The Self-Driving Car's Nose Sneaks Into The Parking Garage's Tent

Jack Baruth
by Jack Baruth

My annual pilgrimage to the New York Auto Show reminded me of just how much hassle it can be to park in the world’s most important city. (It’s the world’s most important city because it is the setting for the HBO show, Girls). For people who are not wealthy and/or well-connected, simply finding a place to dump a car off for a day or so can be fraught with drama. Not only are most Manhattan garages well into the $45-a-day zone, that price doesn’t get you any of the things most Americans take for granted in a parking spot — in/out privileges, access to their vehicles to drop off shopping items or pick up a change of clothes, or even a half-hearted hope that they might be able to leave a valuable item in the trunk. I wound up leaving my rented 2013 Caravan jammed up into a not-a-space in the Port Authority Bus Terminal’s garage, walking a few miles each way to the Village to see a couple of musicians perform, and begging the Port Authority cops to let me have my car back at three in the morning.

Things will get worse in the world of urban parking before they get better… but what if you could fix most of these issues at a reasonable cost?

MIT Technology Review has an overview this week on self-parking cars. No, not self-parking cars like the current crop of Ford Flexes and Escapes, but cars that are capable of intelligently driving themselves to a parking spot deep in the labyrinthine hellholes that pass for parking garages in major cities. Imagine simply pulling up to an intelligent garage in your intelligent Audi or Toyota or whatever and handling over control to the garage systems. Your car would drive to the appropriate area and shut itself down, packing itself as tightly as mechanically possible. When you needed it again, you could simply request that it come back out, at which point you could, say, toss that Ovation 1991 Collectors’ edition you’d been hoping to play a few newly-learned Fleet Foxes songs on during your time in a hotel that you never actually saw because you were out all night instead back into the trunk. Following said Ovation’s dropoff you could then go about your business like a pair of stormtroopers.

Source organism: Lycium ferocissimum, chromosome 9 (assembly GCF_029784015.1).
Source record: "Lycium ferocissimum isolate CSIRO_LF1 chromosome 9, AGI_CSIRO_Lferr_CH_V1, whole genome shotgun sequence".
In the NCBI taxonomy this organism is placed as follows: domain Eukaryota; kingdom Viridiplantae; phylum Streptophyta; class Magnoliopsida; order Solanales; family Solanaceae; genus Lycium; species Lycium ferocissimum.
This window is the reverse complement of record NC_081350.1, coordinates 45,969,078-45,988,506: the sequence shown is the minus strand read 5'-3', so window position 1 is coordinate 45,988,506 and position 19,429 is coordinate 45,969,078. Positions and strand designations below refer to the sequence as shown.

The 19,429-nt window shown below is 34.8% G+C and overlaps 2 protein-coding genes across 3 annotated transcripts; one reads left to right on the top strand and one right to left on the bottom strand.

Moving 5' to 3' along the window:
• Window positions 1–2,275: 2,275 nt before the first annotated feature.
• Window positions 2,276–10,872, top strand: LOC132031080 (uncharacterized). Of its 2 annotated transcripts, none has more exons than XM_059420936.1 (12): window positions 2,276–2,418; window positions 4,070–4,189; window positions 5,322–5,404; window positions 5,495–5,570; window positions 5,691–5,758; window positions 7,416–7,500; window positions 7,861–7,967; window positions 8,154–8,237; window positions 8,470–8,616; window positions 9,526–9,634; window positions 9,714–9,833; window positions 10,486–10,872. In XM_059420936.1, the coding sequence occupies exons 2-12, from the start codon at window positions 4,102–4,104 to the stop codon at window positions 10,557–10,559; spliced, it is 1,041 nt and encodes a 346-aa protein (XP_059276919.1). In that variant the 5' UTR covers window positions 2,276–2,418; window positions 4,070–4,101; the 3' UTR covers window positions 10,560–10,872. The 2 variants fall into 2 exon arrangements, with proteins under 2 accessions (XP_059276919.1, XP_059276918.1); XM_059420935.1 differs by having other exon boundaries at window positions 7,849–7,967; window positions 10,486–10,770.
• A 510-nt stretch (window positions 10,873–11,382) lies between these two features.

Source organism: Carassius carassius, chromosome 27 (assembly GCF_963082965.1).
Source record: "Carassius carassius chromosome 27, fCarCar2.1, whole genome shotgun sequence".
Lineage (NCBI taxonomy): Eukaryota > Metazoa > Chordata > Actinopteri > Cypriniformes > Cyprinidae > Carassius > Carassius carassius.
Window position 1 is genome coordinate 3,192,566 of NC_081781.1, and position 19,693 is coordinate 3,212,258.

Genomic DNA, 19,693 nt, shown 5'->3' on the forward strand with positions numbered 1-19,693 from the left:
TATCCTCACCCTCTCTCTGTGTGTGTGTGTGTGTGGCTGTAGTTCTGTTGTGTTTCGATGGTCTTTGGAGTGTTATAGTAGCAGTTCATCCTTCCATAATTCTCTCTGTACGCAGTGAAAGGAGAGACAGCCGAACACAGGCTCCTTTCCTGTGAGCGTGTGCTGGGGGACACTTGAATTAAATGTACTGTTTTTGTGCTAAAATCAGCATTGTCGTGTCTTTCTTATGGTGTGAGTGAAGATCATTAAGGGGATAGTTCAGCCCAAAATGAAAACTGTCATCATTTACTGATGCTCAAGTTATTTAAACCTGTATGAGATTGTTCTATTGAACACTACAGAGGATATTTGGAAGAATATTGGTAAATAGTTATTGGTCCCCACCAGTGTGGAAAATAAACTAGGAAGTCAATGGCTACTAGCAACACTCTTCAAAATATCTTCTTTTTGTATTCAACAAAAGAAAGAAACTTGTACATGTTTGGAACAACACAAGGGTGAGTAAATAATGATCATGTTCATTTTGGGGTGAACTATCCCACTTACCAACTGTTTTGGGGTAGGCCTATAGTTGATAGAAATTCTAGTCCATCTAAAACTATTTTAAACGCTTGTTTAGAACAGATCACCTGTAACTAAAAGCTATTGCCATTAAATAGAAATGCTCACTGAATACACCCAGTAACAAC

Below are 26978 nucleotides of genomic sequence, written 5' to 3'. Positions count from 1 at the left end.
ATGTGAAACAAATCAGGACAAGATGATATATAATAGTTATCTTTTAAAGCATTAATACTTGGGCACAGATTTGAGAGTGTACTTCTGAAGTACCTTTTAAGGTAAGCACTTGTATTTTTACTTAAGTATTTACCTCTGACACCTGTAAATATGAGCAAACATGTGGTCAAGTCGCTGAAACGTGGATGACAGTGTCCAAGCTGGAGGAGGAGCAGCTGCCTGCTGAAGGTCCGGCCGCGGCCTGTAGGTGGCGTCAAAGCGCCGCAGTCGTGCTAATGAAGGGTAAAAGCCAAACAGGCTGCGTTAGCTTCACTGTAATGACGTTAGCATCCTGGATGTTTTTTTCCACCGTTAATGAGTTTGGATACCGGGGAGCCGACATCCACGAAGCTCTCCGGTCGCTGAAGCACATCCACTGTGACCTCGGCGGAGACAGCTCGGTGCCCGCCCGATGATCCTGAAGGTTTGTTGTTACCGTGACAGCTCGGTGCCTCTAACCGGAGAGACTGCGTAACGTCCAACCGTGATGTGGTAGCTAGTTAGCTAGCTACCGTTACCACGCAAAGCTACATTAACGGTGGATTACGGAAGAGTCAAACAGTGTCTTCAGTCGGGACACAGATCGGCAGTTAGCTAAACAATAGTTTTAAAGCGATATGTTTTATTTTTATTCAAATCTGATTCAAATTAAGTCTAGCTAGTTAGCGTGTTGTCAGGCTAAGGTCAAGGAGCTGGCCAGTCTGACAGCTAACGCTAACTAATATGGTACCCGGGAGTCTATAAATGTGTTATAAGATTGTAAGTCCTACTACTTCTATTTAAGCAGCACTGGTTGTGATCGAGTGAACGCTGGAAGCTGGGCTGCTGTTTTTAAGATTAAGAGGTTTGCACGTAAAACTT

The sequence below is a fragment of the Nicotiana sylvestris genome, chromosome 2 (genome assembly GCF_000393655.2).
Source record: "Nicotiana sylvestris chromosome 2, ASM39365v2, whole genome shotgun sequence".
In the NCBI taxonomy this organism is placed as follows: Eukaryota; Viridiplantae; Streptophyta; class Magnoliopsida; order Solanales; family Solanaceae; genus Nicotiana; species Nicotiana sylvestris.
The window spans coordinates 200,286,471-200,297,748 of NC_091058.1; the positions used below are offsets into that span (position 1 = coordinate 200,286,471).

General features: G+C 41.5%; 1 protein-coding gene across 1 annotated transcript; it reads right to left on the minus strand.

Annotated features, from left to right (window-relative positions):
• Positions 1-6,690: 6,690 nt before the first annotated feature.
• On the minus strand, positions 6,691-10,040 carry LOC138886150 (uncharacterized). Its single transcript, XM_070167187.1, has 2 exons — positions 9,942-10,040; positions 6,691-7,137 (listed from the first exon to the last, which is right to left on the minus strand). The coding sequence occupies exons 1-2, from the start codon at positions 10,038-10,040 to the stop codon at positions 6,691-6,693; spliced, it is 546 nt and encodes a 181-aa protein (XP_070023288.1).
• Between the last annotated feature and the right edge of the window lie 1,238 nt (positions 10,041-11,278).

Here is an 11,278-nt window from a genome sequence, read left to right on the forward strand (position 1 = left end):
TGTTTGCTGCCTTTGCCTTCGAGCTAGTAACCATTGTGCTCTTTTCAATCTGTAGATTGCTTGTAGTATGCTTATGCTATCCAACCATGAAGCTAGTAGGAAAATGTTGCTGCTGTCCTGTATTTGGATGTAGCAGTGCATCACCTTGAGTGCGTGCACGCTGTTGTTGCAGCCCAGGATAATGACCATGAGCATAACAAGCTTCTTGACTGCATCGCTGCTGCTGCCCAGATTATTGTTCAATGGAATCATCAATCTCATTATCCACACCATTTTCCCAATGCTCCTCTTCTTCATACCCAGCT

This sort of this will absolutely be the proverbial camel’s nose in the proverbial tent because it renders all the conventional objections against self-driving cars completely moot. You aren’t surrendering your freedom of the open road to a faceless machine; you’re leaving your $100,000 car in its own competent care rather than in the hands of two scar-faced Russian emigres with no idea how to drive a manual transmission. You aren’t expecting it to deal with complicated traffic issues or potential collisions at freeway speeds; instead, it’s free to trundle around at a walking pace. It can’t accidentally hurt anyone, as the garage shouldn’t have any people in it to begin with.

Only the cost is an issue, and that cost will surely drop as time goes on and more processing power is thrown at what should honestly be a simple problem. The Infiniti Q50, to name an early example, already has all the hardware required to electronically direct itself; it only needs a brain.